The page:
They had spent the night together, he waking in her bed. In an early-morning fog, he turned over to spy a brightly-coloured toy, hastily half-hidden from sight.
"It was in the back of the room, and she clearly didn't want to tell me she had kids," David says. "Not that I would have cared."
That relationship didn't work out, for other reasons. But management consultant David, himself a single dad to an 11-year-old boy, has discovered over the years that it pays to be up front. "There's no point in hiding it - they're going to find out sooner or later anyway."
But when is the right time to tell? On an internet dating profile it can be written in black and white. What about at a party - is it in the heartbeat after eyes lock across the crowded room? And is it okay for the kids to walk in and collect that toy when Mummy is in bed with a stranger?
Navigating relationships is hard enough for the child-free. But if one or more partners has children, there is a lot more at stake.
"Some people call it baggage, which isn't a particularly nice word, but there's a lot going on in your life as a single parent," says Jill Goldson, family and relationship therapist. "And any new person is going to have to relate to this re-arranged family."
David shares custody of his son week-about with his ex-partner. The pair split five years ago, and he's since had several relationships. The most recent, also the most serious, lasted for two years.
Dating has never been harder, he says. "You don't have time to go out bar-hopping and sitting around in bars, so it's all about meeting people through your friends or online dating. Then there's the logistics of it - when you're looking after your kids ... when do you see that person? It's pretty tough trying to get time together, and you've got to go through ex-partners or get baby-sitters and all these other things. It's easier when you have younger kids, and you could probably sneak the person out. But you don't want your ex-partner to know what's going on, because they might think it's irresponsible of you to have men or women staying over."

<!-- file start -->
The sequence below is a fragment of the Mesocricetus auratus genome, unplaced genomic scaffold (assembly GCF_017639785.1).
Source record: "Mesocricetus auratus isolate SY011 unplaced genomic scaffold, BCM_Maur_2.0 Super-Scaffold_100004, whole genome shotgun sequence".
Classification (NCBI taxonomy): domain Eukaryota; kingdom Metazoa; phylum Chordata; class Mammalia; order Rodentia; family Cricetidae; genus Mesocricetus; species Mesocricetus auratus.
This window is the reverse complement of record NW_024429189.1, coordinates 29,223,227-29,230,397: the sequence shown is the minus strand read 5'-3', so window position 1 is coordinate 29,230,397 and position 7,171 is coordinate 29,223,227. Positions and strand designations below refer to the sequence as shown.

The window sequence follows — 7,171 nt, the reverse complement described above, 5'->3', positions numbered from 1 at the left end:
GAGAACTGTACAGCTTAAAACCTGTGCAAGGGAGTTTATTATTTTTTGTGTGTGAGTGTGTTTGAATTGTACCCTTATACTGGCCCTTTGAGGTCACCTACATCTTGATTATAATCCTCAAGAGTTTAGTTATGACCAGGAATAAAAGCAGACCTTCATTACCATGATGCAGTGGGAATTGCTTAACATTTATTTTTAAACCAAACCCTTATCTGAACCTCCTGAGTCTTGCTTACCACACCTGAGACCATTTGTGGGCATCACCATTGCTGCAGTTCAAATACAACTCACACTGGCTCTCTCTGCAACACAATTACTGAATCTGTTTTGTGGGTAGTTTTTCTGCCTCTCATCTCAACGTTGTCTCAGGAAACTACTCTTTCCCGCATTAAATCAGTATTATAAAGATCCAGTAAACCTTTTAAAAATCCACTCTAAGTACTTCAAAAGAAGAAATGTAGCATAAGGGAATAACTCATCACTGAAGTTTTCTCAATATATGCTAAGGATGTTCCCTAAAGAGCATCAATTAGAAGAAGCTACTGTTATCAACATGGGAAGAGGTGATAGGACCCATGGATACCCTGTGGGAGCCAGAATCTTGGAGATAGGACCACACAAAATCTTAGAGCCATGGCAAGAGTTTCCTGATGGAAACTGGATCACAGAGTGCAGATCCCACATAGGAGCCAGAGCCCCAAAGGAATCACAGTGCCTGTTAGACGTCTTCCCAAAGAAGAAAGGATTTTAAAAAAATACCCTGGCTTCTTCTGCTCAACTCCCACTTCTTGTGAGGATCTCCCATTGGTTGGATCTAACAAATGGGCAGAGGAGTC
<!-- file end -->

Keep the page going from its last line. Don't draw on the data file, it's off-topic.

Then there's the ex-partner, who will always hang over the new relationship, even if you get on well, David says. "Because of the child, you will always be attached to that person. And if your new partner has kids, they could have a nutty ex who is trying to sabotage your relationship."
In his single-dad search for the one, David is not alone. According to Statistics New Zealand data, 20 per cent of all households in the country are run by single parents. This is on the rise, with an estimated 48,000 more single-parent families projected to join these ranks each year.
In a 2010 analysis, Government statistician Geoff Bascand put part of this effect down to normal population growth, but said there was also a higher rate of single parenting. "The latter is due to increasing numbers of separations and divorces, increasing rates of childbearing outside couple relationships, and more complex shared-care arrangements with parents residing in different households." By 2031, there would be quarter of a million single-parent families nationwide.
Small wonder then, that fitting romance in around the school runs and soccer practice can be a tricky business.
Palmerston North single mother Mandy Groombridge, 33, now actively tries to date men without kids. Her daughter's father is not part of their lives. "There is usually the other parent to consider and they can have a huge impact on how your relationship progresses and what contact you have with their kids. I just don't need the drama of the other children's parent to complicate our relationship or the different parenting styles to cause conflict. [My daughter] and I have our lives sorted, we are a really good team and I have found that other single parents and their children can mess with that."
Groombridge says she will often decide on a man based on how he gets along with her 6-year-old daughter. "Sometimes when they meet her it is obvious to me that it just won't work.
She is a great judge of character, so if she is uneasy with someone, it speaks volumes. In my last relationship she would never stay with him without me, she often complained about his language or the way he treated his children.
"She met someone recently that I have been spending time with and she is chatty and relaxed and excited, so I know that he is worth keeping around for a bit. She is very honest with me if she doesn't like someone and I have to take it seriously because, in reality, she is dating them too."
Auckland Single Parents Trust co-ordinator Julie Whitehouse puts it bluntly. "It's really, really f***ing hard," she says. "Children are the number one reason relationships break up, and they're the hardest thing to deal with when you come together as a blended family."
She recommends the first few dates at least be conducted without the kids. Not only do the couple have to get to know each other - it's hard to make googly eyes over demands for bedtime stories - but when the new partner meets the kids, the couple will already have a tight bond.
"They need to have that connection before they introduce the children. When a married couple have children, it's 'them and us', but in a single-parent family everyone becomes a team, the parents and children are equals. When you introduce a new person and start a 'them and us' again, that's when the children play up."